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The “Eco-Atkins” Diet

The “Eco-Atkins” Diet EDITORIAL New Twist on an Old Tale IGH-PROTEIN, LOW-CARBOHYDRATE DIETS ported, blood pressure was slightly reduced by the higher– are advocated by many, predominantly vegetable protein diet, while measures of glycemia and commercial, weight loss programs. Most insulin sensitivity were similar in both groups. of these diets have been promoted within A variety of diets have been compared for their effects H popular culture and until recently have on weight loss and cardiovascular risk factors. Caloric in- been subjected to little scientific scrutiny. Substantial con- take time and again emerges as the primary feature affect- cern has been raised about the potential for adverse ef- ing weight. Although typical meat-based, high-protein diets fects. Meat is commonly consumed as a major source of are often associated with larger weight loss within the first dietary protein. However, meat derived from animal year, caloric intake is usually lower as well. Early-stage suc- muscle also typically contains large amounts of satu- cess at weight loss may be related to greater satiety. While rated fat and cholesterol. Consequently, low-density li- determinants of satiety are incompletely understood, more poprotein cholesterol (LDL-C) levels may increase, or do fat and protein in the diet might better satisfy http://www.deepdyve.com/assets/images/DeepDyve-Logo-lg.png JAMA Internal Medicine American Medical Association

The “Eco-Atkins” Diet

Abstract

EDITORIAL New Twist on an Old Tale IGH-PROTEIN, LOW-CARBOHYDRATE DIETS ported, blood pressure was slightly reduced by the higher– are advocated by many, predominantly vegetable protein diet, while measures of glycemia and commercial, weight loss programs. Most insulin sensitivity were similar in both groups. of these diets have been promoted within A variety of diets have been compared for their effects H popular culture and until recently have on weight loss and cardiovascular risk...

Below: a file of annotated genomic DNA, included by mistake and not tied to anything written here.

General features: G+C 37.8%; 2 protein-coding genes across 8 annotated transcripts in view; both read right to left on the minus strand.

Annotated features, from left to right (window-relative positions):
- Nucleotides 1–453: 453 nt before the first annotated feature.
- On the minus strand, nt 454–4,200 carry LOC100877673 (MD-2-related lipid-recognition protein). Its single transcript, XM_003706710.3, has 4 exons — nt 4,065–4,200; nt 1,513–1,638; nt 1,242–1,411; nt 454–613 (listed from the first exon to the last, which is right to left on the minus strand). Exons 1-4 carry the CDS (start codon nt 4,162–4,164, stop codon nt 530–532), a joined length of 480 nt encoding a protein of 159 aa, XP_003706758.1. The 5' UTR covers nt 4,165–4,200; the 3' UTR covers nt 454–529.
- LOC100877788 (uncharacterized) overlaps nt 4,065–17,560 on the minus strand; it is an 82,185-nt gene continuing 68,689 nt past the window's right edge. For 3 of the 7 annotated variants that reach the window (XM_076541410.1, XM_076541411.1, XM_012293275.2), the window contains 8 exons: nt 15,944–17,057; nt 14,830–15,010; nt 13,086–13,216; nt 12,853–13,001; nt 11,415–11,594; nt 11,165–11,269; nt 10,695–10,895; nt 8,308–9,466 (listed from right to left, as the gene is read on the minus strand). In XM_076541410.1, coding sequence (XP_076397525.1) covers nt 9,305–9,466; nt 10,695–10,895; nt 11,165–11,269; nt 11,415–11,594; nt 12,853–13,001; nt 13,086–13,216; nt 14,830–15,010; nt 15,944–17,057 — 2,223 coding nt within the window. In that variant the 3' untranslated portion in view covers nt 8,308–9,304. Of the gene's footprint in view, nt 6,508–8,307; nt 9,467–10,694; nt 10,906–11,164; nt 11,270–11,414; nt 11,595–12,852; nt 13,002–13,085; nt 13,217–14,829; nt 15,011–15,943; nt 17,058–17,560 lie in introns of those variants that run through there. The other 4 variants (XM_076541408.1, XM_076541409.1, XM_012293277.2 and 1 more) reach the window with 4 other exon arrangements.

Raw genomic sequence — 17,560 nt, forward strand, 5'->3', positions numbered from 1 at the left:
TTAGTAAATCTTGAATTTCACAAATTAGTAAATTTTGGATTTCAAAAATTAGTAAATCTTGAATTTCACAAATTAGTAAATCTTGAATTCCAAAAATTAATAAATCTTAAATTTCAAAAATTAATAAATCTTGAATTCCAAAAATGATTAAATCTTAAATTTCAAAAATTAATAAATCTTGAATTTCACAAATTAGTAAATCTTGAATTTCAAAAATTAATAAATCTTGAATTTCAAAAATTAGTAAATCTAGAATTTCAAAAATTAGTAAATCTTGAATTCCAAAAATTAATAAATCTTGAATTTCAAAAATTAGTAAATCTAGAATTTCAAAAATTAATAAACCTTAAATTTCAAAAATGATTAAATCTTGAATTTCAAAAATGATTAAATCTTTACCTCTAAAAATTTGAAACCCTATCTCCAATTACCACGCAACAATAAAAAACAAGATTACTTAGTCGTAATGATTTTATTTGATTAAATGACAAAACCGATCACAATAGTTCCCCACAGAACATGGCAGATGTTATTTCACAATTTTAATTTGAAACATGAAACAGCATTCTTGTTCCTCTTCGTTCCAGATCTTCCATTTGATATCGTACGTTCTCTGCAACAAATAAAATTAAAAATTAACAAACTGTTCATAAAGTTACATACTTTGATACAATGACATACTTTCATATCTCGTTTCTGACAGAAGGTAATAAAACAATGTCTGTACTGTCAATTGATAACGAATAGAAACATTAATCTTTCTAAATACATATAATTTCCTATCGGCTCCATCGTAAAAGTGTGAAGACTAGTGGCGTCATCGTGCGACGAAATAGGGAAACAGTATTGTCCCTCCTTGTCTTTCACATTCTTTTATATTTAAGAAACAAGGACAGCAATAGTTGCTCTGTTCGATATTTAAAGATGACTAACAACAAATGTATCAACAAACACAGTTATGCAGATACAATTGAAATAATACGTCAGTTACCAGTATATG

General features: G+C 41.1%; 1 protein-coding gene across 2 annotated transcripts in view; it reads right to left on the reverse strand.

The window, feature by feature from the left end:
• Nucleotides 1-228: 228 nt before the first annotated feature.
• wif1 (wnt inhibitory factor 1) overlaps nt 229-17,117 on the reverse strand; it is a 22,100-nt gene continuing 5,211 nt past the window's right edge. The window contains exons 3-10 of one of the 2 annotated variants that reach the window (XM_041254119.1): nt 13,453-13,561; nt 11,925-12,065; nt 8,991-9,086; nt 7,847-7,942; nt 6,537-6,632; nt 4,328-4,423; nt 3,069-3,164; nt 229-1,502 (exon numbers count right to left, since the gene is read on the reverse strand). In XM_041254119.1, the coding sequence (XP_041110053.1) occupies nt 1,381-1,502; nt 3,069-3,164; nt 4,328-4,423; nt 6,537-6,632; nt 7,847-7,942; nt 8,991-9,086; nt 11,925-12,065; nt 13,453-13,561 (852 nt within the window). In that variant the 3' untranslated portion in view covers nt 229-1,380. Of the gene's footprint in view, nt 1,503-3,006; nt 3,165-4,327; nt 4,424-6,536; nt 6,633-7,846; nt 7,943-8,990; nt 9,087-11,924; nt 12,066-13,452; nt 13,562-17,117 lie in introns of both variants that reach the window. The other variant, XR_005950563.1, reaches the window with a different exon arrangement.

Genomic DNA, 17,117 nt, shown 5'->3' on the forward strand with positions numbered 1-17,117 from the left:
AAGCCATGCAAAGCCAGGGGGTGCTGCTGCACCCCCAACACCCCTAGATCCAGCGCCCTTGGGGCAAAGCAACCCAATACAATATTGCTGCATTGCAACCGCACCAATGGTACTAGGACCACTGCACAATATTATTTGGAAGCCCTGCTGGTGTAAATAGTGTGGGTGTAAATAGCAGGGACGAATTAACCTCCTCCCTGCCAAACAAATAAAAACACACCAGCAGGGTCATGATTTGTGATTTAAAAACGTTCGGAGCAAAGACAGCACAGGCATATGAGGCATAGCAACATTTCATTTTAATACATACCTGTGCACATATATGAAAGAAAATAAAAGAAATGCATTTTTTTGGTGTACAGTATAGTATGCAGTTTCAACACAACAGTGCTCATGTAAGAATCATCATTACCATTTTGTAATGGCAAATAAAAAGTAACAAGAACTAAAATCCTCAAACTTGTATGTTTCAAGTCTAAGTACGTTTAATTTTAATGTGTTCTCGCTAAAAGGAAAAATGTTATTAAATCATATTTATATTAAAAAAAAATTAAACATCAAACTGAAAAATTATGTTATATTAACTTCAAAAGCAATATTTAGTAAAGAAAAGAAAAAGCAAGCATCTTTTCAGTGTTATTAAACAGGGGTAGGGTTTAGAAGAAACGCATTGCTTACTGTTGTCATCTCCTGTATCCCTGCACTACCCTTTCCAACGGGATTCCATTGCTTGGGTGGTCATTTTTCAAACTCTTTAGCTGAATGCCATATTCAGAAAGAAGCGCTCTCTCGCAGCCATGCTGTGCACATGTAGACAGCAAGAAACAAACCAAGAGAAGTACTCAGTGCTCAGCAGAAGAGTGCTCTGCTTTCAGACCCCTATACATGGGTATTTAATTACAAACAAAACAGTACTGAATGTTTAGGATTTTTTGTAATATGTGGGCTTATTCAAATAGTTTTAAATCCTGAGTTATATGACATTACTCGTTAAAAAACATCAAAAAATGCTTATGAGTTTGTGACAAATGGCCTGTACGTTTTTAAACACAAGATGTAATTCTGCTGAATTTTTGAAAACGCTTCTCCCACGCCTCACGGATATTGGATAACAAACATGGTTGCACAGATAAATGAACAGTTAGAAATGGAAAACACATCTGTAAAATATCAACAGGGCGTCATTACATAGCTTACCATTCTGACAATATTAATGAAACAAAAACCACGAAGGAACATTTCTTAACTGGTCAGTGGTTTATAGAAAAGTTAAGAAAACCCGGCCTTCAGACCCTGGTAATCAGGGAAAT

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Publisher
American Medical Association
Copyright
Copyright 2009 American Medical Association. All Rights Reserved. Applicable FARS/DFARS Restrictions Apply to Government Use.
ISSN
2168-6106
eISSN
2168-6114
DOI
10.1001/archinternmed.2009.149
pmid
19506171
Publisher site
See Article on Publisher Site

Abstract

EDITORIAL New Twist on an Old Tale IGH-PROTEIN, LOW-CARBOHYDRATE DIETS ported, blood pressure was slightly reduced by the higher– are advocated by many, predominantly vegetable protein diet, while measures of glycemia and commercial, weight loss programs. Most insulin sensitivity were similar in both groups. of these diets have been promoted within A variety of diets have been compared for their effects H popular culture and until recently have on weight loss and cardiovascular risk factors. Caloric in- been subjected to little scientific scrutiny. Substantial con- take time and again emerges as the primary feature affect- cern has been raised about the potential for adverse ef- ing weight. Although typical meat-based, high-protein diets fects. Meat is commonly consumed as a major source of are often associated with larger weight loss within the first dietary protein. However, meat derived from animal year, caloric intake is usually lower as well. Early-stage suc- muscle also typically contains large amounts of satu- cess at weight loss may be related to greater satiety. While rated fat and cholesterol. Consequently, low-density li- determinants of satiety are incompletely understood, more poprotein cholesterol (LDL-C) levels may increase, or do fat and protein in the diet might better satisfy

Journal

JAMA Internal MedicineAmerican Medical Association

Published: Jun 8, 2009

References